ColumnistsDaragh Keany

Catastrophe is short, sweet, crude and brilliant

Daragh KeanyBy Daragh Keany
Catastrophe is short, sweet, crude and brilliant

Anyone who says women are not funny should watch Channel 4’s Catastrophe.

Written by and starring the utterly brilliant Sharon Horgan alongside the equally as good but he-is-not-Irish-so-he-can-feck-off-if-I-am-giving-him-all-the-credit, Rob Delaney. 

It is short, sweet, crude, hilarious, poignant, tragic and brilliant. 

And right there in the middle of it is Bellewstown’s own Sharon Horgan, who is currently topping the ladder of success when it comes to female comics. 

It is a growing band of women who are proving they can cut it with the men. And thank Christ they are here. Growing up in the 1980s gave me an unhealthy disrespect for the female version of comedy. 

An era when Timmy Mallet’s mallet were far more entertaining than some of the highest paid stars of the comedy circuit.

There was the overrated French and Saunders, the never-funny-in-the-first-place Jo Brand, Jenny ‘here is a joke about my vagina’ Éclair, the soporific Victoria Wood and … well … Roseanne Barr. Enough said.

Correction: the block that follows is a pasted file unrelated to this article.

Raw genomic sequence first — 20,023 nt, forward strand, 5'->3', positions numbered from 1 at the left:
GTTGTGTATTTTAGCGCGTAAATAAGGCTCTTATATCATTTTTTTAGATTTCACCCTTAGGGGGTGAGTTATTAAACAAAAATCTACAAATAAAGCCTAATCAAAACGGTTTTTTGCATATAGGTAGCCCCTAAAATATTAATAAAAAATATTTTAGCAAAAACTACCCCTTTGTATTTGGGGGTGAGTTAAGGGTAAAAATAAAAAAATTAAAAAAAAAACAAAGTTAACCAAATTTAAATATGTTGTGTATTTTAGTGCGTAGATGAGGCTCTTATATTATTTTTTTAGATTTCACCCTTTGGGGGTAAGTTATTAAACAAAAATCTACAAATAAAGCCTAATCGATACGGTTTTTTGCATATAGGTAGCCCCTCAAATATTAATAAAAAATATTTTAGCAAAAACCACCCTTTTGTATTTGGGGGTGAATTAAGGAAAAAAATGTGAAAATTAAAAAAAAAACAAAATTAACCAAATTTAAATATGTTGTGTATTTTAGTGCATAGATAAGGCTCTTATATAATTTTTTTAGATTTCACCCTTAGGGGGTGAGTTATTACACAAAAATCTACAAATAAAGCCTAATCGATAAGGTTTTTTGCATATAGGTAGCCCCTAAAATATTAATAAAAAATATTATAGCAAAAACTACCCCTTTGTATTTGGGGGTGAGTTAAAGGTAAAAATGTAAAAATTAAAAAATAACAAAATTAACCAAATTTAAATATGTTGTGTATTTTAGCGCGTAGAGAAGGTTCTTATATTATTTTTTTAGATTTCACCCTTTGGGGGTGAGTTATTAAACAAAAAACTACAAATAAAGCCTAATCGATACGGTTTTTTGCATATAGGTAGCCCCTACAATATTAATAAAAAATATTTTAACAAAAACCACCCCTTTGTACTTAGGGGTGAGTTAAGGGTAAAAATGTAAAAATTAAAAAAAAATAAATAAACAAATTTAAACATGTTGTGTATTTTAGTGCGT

Oh, and before the PC brigade come out – that’s not sexist. That’s just a fact.

However, slowly but surely, thanks to the help of Catherine Tate, Kathy Griffin and Caroline Ahern, the path has been laid down for the current batch of funny ladies to do their thing. 

Sarah Millican, Tina Fey, Aisling Bea and Katherine Ryan spring to mind. Maybe Melissa McCarthy too. 

And then there is their leader, and our hero, Sharon. The star is no longer referred to as Shane Horgan’s brother as her CV gets better and better. Psychobitches on Sky,

Pulling and Dead Boss, both on the BBC, paved the way for Channel 4 to sign her up for Catastrophe. 

It is as good as it gets. It appeals to men and women. It is genius. And Ms Horgan deserves all the credit she gets.